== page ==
DHS: Happy to Spend $$ To Keep People Out, But Not Illicit Trade

A few weeks ago, a nonpartisan group revealed that the Federal government spends more on immigration enforcement than all other law enforcement combined. Altogether it spends $18 billion a year–most of it to keep people out of the country and prosecute and deport those who get in without documentation.

The United States spends more money on immigration enforcement — nearly $18 billion in the 2012 fiscal year — than on its other law enforcement agencies combined, according to a report released Monday from the nonpartisan Migration Policy Institute.

That spending went to U.S. Immigration and Customs Enforcement, Customs and Border Protection and US-Visit, a program that helps states and localities identify undocumented immigrants.

By contrast, the U.S. spent $14.4 billion — combined — on its other prime law enforcement agencies: the FBI, Secret Service, Drug Enforcement Administration, U.S. Marshal Service and Bureau of Alcohol, Tobacco, Firearms and Explosives.

Today, Janet Napolitano basically told Congress to fuck itself and its demand that all shipping containers bound for the US be screened. Apparently, the one time $16 billion price tag is too much to ensure that our trade cargo undergoes the same scrutiny actual people do.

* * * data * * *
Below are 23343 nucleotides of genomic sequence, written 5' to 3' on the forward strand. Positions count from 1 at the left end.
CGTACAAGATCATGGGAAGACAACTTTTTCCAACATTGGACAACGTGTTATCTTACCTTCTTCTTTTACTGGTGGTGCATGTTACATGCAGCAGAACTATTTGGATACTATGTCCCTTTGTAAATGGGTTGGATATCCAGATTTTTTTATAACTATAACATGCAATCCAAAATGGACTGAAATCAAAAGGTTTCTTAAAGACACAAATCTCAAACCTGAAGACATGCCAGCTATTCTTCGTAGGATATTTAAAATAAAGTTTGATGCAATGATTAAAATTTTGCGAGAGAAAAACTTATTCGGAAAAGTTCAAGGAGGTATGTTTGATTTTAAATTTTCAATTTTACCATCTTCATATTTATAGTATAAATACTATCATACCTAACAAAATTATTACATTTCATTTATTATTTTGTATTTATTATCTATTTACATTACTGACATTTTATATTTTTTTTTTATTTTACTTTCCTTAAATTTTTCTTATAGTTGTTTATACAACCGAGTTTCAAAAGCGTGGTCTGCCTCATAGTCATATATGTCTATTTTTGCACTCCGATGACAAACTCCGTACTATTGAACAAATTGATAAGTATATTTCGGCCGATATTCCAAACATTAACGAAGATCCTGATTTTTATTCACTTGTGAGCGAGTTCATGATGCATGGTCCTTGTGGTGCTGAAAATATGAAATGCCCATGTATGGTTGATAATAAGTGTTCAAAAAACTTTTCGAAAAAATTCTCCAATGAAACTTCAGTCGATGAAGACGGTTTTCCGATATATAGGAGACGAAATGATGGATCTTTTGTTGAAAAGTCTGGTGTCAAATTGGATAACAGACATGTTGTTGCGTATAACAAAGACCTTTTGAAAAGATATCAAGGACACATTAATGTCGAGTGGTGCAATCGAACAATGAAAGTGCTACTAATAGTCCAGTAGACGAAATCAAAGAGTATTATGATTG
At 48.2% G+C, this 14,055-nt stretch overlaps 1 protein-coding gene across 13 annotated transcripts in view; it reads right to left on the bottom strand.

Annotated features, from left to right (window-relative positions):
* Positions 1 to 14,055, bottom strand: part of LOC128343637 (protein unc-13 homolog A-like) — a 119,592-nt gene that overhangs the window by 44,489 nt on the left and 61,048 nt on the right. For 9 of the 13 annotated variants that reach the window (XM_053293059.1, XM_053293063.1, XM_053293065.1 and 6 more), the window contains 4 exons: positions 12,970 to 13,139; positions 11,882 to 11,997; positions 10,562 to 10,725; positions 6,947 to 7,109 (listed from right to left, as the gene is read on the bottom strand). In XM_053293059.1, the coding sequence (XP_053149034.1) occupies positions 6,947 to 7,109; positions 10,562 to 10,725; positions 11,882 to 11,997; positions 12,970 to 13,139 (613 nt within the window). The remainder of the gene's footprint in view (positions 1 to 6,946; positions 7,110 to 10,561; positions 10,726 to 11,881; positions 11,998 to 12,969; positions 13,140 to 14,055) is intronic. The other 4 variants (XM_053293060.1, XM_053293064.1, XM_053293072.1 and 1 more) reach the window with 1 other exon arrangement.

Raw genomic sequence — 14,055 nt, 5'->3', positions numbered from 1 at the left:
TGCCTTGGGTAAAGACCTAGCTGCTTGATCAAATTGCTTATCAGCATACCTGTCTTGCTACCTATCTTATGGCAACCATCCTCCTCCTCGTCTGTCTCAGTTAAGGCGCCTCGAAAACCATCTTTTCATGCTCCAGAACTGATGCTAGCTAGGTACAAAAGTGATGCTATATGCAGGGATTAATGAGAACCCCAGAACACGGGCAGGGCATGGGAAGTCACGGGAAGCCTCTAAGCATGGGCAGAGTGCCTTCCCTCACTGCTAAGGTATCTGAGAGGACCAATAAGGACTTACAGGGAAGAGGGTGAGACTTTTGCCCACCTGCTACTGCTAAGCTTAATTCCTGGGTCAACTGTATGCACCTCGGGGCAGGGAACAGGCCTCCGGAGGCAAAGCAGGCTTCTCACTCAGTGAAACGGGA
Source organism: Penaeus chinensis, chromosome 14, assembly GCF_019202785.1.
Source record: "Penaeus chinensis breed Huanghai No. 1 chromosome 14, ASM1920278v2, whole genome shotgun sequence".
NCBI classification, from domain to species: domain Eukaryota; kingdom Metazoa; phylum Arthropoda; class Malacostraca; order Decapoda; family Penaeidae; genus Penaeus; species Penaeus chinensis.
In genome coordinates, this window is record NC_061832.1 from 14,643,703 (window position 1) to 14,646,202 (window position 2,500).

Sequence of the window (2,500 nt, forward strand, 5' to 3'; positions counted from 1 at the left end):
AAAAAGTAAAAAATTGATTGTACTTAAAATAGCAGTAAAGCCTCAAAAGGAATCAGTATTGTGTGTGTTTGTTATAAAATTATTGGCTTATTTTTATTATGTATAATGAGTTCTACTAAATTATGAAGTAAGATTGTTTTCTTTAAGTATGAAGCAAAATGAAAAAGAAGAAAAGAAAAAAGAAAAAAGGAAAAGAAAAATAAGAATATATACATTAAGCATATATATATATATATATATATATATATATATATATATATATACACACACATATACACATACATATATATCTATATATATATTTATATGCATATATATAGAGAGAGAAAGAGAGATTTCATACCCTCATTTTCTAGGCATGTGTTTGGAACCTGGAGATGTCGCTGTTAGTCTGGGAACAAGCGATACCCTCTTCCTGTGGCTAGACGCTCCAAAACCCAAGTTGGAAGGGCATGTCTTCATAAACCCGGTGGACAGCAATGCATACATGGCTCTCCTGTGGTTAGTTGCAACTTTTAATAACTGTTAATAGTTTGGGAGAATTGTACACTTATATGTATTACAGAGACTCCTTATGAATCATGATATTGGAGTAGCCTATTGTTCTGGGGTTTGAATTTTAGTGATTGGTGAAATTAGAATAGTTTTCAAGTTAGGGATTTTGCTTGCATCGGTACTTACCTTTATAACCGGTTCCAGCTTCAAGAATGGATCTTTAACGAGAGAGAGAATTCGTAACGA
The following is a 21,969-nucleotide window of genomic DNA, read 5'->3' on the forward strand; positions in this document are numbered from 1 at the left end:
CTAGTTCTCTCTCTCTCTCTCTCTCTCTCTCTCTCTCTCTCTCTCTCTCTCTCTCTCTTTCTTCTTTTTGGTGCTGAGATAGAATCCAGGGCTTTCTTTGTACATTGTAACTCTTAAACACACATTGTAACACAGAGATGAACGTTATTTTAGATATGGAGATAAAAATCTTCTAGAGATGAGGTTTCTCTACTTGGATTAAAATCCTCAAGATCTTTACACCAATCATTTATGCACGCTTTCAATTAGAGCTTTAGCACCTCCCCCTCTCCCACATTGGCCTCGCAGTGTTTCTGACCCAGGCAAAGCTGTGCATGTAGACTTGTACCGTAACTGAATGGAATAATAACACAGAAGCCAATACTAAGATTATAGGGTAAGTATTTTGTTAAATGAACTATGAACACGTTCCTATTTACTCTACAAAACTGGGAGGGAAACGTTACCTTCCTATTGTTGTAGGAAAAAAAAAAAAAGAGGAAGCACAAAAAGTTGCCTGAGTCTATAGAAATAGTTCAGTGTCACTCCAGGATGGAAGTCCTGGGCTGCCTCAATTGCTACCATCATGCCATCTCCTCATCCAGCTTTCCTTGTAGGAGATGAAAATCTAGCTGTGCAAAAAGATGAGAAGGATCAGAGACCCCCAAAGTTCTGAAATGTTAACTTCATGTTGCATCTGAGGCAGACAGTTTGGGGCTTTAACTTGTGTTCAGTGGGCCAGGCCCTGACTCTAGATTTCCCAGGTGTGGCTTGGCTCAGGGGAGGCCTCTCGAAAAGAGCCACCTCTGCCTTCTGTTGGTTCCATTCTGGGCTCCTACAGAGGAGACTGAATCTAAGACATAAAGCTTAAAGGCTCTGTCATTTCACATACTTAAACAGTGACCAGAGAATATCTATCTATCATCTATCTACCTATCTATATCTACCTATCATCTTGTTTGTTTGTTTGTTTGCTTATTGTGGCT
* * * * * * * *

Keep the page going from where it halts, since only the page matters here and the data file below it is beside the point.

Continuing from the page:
Homeland Security Secretary Janet Napolitano on Thursday suggested that her department does not plan on meeting a congressional requirement that all foreign cargo shipped to the United States be scanned for dangerous materials that could be used in a terrorism attack.

Congress in 2007 approved a law that requires all ship cargo bound for the United States be screened for weapon-usable nuclear and radioactive materials and other dangerous substances before the vessels sails away from foreign seaports. After missing an initial deadline last July to come into compliance with the law, the Homeland Security Department now has until July 2014 to meet the mandate.

“I actually looked into this issue very thoroughly,” Napolitano said during a Wilson Center event here.

Last spring, Napolitano told lawmakers it would cost $16 billion to deploy screening technology at all of the approximately 700 international seaports that send cargo to the United States.

“It’s one of those things where as we have grown and become more knowledgeable about how to really manage risk, we have recognized that mandates like that sound very good but in point of fact are extraordinarily expensive and that there are better and more efficient ways to accomplish the same result,” Napolitano said on Thursday.

Mind you, what shipping container screening is being done is largely included in that $18 billion a year figure, which includes Customs and Border Patrol’s budget of $3.5 billion. So fulfilling the Congressional mandate would only inflate the larger number.

Moreover, I’m willing to entertain the notion that it doesn’t make sense to scan each and every shipping container.